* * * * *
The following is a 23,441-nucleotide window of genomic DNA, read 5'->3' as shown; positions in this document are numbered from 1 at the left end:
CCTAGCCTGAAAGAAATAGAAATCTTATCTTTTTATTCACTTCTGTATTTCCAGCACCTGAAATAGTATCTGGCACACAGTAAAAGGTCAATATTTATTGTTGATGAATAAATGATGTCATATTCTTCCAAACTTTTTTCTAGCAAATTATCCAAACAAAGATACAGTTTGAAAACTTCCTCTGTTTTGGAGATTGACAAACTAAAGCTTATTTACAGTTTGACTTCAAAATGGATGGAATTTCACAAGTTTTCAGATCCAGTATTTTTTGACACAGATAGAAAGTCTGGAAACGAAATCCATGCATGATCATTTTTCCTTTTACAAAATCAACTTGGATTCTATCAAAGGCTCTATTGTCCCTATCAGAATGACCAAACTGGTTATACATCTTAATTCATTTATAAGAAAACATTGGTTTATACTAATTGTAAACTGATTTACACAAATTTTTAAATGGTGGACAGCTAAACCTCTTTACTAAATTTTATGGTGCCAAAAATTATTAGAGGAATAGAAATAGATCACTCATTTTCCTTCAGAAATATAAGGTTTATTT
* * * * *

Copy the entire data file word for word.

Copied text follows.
The following is a 23,441-nucleotide window of genomic DNA, read 5'->3' as shown; positions in this document are numbered from 1 at the left end:
CCTAGCCTGAAAGAAATAGAAATCTTATCTTTTTATTCACTTCTGTATTTCCAGCACCTGAAATAGTATCTGGCACACAGTAAAAGGTCAATATTTATTGTTGATGAATAAATGATGTCATATTCTTCCAAACTTTTTTCTAGCAAATTATCCAAACAAAGATACAGTTTGAAAACTTCCTCTGTTTTGGAGATTGACAAACTAAAGCTTATTTACAGTTTGACTTCAAAATGGATGGAATTTCACAAGTTTTCAGATCCAGTATTTTTTGACACAGATAGAAAGTCTGGAAACGAAATCCATGCATGATCATTTTTCCTTTTACAAAATCAACTTGGATTCTATCAAAGGCTCTATTGTCCCTATCAGAATGACCAAACTGGTTATACATCTTAATTCATTTATAAGAAAACATTGGTTTATACTAATTGTAAACTGATTTACACAAATTTTTAAATGGTGGACAGCTAAACCTCTTTACTAAATTTTATGGTGCCAAAAATTATTAGAGGAATAGAAATAGATCACTCATTTTCCTTCAGAAATATAAGGTTTATTT